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Mandalay Bay video wall fall

Discussion in 'News' started by jayvee, May 10, 2019.

  1. MNicolai

    MNicolai Well-Known Member Fight Leukemia

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    @TimMc, the most persistent rumor I hear is that whether through malfunction, disconnection, or something missed at the controller, the rig was lowered and one hoist in the group didn't follow. Supposedly that hoist absorbed the load until it couldn't anymore, and then when the load dropped and was caught by the other hoists, it shock-loaded the verlocks to the lower truss which then ate their cables.

    Disclaimer / That could all be wrong but from the photos at least looks plausible.
     
  2. DavidJones

    DavidJones Active Member

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    I had seen all of those photos and have heard a few similar accounts. It sounds plausible that at some point either only one hoist ran, or one failed to run, or someone ran the hoists down, but accidentally missed a switch, had one hoist set to up.

    Either way It was the verlocks on the truss below that failed not the motors themselves. Those look to be 1/4" or 5/16" verlocks. That is a strange way to rig a video wall, to say the least, and with the turnbuckles there, a redundant form of leveling. The way verlocks work can easily wear out the cable and if these cables and verlocks were used often at around the same length it would create one spot on the cable that was particularly worn. All it takes is a couple of broken strands, and the cable is no longer thick enough for the gripping mechanism to hold. I would not have used a verlock to hang this truss, there are much better solutions to hang under a carrier truss.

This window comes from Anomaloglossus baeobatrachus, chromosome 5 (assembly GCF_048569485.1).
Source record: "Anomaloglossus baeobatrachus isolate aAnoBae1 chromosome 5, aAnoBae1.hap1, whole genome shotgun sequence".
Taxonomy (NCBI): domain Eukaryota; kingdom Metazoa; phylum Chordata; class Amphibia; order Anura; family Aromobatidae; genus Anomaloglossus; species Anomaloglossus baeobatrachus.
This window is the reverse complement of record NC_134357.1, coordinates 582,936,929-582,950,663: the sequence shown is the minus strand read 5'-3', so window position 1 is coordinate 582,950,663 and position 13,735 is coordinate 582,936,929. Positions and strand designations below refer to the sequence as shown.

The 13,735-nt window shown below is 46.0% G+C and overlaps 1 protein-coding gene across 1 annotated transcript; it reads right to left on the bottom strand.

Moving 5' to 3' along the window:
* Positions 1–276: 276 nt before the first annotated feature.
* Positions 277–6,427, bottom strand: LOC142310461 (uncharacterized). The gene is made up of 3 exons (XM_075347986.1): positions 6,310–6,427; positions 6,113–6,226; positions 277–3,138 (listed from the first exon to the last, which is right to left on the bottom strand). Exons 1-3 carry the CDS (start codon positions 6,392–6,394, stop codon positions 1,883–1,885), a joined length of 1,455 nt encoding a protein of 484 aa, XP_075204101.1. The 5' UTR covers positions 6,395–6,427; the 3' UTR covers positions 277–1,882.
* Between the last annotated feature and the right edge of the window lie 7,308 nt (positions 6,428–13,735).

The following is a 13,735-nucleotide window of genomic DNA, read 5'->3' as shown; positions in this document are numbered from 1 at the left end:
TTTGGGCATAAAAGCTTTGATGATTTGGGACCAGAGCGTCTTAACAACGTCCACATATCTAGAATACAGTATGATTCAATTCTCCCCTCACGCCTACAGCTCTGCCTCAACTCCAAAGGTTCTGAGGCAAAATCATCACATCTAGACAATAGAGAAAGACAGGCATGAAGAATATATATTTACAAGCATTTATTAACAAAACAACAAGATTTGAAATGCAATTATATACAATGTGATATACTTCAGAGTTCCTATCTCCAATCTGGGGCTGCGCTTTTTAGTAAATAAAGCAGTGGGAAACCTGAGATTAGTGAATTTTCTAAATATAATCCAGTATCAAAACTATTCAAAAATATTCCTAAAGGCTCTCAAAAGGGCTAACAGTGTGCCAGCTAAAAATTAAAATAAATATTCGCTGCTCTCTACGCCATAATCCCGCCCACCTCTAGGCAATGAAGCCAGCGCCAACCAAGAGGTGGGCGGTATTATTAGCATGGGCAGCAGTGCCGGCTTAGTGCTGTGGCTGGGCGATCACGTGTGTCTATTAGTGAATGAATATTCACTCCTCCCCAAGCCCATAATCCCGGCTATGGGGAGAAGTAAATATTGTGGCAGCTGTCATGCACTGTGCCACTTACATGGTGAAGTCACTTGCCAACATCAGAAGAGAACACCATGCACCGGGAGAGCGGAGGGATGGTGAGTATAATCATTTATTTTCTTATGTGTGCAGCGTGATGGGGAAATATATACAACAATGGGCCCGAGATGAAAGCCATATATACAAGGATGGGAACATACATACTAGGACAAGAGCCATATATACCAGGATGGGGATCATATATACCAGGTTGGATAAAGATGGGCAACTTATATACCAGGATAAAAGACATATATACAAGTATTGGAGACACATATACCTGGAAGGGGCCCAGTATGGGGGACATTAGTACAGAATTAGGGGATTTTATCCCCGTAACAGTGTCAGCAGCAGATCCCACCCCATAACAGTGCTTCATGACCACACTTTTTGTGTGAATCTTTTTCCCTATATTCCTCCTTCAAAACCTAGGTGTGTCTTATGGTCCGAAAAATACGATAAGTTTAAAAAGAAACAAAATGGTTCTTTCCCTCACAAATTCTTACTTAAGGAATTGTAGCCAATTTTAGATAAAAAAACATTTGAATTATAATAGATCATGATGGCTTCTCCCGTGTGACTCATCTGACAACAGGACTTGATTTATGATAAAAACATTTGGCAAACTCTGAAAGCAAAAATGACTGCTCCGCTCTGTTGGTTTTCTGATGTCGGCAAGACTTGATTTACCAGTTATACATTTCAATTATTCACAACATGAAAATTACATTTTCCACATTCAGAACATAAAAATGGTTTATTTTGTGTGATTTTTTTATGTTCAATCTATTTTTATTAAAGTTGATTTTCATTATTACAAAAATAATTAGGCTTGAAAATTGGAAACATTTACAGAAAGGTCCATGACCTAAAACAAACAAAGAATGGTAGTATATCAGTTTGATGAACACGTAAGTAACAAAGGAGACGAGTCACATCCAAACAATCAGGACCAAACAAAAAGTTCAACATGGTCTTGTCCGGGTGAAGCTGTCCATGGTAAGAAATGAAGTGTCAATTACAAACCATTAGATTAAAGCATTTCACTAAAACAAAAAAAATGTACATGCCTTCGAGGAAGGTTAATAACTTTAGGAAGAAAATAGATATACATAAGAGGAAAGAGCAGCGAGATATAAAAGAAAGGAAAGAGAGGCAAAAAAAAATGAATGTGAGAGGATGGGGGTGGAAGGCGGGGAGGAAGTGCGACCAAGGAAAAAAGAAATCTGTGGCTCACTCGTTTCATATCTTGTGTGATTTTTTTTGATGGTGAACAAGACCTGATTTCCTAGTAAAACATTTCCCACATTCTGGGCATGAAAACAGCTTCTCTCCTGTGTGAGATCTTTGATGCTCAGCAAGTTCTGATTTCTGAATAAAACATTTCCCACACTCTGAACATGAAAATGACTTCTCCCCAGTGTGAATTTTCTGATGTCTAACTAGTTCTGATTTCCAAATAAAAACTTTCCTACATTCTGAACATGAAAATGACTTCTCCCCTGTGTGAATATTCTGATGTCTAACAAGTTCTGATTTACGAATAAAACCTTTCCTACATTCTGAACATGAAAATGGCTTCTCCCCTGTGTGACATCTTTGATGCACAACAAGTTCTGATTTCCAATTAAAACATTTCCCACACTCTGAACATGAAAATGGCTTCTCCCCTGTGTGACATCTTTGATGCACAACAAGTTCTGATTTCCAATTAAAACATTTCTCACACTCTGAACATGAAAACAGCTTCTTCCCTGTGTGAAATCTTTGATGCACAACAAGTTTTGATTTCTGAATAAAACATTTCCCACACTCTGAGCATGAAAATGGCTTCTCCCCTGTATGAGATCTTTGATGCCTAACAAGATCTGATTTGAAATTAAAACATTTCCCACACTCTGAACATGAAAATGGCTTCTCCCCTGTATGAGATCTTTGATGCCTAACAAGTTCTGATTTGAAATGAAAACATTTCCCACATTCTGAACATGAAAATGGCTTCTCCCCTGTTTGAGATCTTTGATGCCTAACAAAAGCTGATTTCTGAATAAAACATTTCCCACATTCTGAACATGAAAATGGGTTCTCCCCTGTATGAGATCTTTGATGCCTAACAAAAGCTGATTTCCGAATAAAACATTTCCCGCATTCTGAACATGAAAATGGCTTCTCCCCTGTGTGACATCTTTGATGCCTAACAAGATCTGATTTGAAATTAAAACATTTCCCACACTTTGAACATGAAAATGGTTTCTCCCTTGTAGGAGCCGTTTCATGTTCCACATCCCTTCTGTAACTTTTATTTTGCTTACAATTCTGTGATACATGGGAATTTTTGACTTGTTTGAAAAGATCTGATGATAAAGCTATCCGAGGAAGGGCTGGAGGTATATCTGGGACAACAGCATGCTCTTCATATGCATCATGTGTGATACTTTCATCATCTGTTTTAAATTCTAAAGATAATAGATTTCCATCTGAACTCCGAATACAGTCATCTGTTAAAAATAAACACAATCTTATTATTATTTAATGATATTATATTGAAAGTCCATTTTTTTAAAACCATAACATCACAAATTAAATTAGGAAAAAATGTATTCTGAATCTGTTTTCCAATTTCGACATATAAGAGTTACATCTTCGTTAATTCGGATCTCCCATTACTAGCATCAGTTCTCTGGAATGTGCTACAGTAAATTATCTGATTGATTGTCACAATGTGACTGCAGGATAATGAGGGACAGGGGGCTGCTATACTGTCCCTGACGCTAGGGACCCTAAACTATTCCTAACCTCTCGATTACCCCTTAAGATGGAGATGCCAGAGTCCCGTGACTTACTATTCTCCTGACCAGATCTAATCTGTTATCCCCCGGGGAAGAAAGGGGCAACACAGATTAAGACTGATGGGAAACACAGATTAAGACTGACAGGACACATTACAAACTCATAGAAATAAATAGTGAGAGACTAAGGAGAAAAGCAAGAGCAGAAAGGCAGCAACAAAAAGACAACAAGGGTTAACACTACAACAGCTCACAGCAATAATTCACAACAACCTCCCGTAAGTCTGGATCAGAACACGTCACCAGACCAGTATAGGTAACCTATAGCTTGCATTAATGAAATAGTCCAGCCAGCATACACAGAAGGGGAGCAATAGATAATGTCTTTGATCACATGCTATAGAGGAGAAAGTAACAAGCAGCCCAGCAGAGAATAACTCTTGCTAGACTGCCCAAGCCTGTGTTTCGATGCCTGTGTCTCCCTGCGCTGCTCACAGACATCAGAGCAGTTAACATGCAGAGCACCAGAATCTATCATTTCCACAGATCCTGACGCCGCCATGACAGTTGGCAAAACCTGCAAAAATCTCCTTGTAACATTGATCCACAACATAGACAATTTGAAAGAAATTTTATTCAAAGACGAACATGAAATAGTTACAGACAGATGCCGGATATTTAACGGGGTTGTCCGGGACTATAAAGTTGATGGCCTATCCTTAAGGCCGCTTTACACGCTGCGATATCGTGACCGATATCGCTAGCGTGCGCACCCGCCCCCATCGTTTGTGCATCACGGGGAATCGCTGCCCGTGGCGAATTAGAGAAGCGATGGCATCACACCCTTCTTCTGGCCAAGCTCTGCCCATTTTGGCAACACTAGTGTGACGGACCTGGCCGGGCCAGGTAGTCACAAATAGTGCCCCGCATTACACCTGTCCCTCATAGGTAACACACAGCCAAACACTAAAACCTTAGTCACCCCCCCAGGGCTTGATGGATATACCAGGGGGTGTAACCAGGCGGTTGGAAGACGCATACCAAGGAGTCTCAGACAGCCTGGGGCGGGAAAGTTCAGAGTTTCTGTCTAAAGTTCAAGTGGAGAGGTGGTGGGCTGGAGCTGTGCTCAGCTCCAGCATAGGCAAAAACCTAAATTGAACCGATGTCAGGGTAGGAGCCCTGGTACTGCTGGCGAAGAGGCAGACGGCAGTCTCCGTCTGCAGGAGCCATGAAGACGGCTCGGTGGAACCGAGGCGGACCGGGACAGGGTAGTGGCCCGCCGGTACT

Side point about stagemakers. It's not that they eat the chain so much as, that any twist in the chain eats the chain guide. The SM series had plastic chain guides and later cast aluminum guides. You MUST run these out of the box with a pickle, and keep tension on the chain the last foot ot two as it takes the weight. Any twist that gets to the guide will shatter or crack it. Typically the chain is fine since its a harder material, but that motor is of no use until the guide is replaced.

    The current SR Motor series I think is a lot better about this, and has a lot of much nicer features than most other hoists out there. They also run SIGNIFICANTLY quieter than CM.